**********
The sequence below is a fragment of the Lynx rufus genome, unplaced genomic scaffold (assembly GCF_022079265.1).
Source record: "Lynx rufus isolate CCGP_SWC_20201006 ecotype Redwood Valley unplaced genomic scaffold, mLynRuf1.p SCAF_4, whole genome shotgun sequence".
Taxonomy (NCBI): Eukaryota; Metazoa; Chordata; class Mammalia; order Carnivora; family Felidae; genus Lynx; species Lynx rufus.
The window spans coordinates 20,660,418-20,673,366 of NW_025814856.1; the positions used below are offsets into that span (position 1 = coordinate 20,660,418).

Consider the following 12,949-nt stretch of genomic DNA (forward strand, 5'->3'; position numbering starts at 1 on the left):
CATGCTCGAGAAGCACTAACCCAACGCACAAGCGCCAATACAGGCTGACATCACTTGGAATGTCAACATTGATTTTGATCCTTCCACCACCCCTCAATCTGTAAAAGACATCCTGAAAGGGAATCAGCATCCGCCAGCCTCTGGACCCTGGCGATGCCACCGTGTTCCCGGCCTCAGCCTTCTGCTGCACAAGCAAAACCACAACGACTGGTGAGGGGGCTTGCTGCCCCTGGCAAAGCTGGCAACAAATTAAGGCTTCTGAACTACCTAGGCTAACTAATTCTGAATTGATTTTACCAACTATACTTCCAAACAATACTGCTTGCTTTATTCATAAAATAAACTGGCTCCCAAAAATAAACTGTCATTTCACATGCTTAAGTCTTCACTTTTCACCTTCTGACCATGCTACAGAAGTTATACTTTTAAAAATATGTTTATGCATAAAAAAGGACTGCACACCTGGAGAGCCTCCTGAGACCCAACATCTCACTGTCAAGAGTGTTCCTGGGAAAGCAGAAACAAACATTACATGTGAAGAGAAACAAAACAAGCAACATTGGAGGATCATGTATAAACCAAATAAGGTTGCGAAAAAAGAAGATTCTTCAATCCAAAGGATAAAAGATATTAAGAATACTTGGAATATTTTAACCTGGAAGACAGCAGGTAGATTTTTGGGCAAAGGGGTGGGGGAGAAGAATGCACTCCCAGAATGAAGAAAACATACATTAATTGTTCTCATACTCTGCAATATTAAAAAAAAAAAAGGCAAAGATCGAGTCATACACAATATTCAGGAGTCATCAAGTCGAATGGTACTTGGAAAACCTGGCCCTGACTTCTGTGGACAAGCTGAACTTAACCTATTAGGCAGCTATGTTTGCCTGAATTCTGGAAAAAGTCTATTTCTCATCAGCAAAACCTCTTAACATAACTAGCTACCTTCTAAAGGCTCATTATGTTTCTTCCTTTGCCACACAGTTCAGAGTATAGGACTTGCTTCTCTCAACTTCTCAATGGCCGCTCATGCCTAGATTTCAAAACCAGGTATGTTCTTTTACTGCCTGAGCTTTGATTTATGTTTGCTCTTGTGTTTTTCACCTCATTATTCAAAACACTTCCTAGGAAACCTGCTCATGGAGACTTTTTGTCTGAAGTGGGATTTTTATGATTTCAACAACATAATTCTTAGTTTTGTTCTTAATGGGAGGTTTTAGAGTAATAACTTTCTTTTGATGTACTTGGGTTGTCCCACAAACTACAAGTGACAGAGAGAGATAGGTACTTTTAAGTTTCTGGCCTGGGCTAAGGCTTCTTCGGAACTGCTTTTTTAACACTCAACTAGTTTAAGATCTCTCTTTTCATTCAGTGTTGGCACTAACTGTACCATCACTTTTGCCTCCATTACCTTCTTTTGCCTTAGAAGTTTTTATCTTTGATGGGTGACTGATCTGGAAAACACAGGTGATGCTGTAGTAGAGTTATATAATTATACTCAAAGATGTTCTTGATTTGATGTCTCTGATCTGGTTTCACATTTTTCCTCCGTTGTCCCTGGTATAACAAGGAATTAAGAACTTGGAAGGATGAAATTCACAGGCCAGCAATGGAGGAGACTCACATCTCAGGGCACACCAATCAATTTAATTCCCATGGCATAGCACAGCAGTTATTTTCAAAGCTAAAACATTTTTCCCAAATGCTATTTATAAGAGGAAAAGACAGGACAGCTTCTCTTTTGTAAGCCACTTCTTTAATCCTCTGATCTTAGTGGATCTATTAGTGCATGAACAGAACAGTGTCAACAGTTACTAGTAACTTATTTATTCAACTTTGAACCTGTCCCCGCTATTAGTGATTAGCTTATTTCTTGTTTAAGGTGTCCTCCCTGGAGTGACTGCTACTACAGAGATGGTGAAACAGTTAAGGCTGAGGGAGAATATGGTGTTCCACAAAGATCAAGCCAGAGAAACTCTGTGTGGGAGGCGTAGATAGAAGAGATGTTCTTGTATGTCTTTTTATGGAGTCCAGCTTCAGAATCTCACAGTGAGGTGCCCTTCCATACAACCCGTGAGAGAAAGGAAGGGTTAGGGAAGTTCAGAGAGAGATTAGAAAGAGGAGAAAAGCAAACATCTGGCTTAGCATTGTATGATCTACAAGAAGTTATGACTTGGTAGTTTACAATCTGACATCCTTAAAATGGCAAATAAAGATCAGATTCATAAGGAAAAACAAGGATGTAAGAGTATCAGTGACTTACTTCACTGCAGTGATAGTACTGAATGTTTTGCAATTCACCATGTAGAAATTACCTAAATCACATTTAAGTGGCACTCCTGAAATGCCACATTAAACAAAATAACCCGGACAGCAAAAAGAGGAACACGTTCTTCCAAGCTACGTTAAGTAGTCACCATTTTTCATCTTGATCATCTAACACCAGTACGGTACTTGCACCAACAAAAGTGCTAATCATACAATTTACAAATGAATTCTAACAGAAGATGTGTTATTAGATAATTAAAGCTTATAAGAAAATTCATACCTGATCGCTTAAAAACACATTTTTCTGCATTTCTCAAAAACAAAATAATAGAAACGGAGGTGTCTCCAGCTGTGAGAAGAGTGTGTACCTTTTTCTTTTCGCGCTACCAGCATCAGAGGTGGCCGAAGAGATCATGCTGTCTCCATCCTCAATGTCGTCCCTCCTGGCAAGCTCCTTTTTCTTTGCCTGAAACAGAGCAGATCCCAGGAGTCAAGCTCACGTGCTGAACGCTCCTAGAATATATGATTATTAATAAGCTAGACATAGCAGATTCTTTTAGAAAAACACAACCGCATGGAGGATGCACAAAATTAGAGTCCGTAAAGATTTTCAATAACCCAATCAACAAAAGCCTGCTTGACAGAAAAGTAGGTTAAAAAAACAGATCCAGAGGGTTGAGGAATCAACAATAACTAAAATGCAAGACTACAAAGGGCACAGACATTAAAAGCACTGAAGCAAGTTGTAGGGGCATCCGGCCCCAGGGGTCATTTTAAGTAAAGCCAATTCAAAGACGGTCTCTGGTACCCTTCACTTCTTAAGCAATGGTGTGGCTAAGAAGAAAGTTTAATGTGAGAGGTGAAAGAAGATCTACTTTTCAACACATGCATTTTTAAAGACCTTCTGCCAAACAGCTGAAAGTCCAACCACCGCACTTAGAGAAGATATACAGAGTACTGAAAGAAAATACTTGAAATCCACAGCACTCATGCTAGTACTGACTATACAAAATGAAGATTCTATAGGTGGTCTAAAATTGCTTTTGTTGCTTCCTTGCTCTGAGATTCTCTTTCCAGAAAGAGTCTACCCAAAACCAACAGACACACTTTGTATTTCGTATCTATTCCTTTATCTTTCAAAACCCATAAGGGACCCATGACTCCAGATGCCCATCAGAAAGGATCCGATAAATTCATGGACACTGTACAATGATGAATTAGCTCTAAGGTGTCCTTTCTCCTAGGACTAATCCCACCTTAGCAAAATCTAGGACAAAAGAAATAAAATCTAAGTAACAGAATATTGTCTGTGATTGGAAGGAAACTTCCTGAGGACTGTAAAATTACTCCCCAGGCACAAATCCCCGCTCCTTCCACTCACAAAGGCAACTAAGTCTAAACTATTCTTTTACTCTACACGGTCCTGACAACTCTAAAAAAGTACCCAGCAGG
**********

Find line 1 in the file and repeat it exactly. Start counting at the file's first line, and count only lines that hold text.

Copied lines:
The sequence below is a fragment of the Lynx rufus genome, unplaced genomic scaffold (assembly GCF_022079265.1).